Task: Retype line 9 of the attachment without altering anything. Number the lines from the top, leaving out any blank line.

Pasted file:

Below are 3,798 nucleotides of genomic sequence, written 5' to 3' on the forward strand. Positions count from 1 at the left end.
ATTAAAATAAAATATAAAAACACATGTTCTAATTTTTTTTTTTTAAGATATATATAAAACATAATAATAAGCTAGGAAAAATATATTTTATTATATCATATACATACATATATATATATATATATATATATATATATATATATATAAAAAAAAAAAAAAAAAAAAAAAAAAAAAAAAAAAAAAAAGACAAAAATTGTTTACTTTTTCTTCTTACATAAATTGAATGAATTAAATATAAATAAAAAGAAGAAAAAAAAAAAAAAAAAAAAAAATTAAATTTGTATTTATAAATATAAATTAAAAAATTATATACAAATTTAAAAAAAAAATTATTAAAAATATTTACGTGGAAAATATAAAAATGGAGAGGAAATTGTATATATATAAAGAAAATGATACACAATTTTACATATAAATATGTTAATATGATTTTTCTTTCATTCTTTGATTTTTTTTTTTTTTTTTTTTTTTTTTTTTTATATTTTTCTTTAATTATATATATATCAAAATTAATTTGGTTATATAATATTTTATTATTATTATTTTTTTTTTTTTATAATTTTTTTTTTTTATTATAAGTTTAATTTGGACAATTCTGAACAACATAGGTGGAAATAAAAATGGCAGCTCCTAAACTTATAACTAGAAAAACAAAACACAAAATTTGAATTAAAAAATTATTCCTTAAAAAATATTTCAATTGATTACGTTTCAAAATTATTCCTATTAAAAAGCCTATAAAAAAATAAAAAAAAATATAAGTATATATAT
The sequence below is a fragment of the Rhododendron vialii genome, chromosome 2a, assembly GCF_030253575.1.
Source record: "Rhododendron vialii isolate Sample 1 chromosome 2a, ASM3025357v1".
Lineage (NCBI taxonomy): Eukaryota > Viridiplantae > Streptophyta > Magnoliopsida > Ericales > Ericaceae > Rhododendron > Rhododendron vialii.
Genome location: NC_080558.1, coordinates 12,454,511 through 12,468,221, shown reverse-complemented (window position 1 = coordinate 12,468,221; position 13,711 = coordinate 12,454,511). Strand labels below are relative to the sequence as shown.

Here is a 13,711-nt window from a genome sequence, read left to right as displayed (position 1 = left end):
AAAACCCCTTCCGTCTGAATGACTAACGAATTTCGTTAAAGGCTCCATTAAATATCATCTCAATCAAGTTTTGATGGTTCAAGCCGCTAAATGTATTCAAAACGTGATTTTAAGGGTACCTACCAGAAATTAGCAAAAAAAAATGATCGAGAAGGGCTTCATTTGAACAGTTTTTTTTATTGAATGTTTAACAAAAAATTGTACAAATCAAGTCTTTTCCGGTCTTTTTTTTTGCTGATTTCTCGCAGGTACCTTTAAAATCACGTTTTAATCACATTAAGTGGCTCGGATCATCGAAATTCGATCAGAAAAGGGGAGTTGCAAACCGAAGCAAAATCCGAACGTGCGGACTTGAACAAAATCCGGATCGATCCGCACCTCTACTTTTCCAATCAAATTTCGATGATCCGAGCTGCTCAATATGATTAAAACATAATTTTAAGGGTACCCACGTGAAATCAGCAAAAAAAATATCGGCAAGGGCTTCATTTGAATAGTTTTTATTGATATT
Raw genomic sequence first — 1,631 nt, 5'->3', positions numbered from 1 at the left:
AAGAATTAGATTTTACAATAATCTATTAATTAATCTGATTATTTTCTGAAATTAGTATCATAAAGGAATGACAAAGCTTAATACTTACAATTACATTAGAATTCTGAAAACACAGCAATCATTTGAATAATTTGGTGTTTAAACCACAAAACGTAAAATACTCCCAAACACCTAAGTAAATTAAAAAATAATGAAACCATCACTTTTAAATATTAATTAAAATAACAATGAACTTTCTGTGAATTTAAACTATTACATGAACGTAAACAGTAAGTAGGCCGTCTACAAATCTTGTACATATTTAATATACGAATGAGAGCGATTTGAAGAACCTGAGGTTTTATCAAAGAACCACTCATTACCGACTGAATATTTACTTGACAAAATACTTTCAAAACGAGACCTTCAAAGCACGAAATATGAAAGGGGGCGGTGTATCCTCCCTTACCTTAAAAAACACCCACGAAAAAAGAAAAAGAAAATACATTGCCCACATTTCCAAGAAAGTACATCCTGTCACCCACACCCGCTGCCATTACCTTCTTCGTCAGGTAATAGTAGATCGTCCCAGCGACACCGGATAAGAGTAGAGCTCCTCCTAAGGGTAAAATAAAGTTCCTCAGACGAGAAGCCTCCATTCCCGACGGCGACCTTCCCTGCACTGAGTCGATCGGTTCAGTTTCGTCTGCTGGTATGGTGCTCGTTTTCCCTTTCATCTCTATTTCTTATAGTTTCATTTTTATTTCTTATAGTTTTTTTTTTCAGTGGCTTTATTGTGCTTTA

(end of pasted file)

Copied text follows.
Raw genomic sequence first — 1,631 nt, 5'->3', positions numbered from 1 at the left: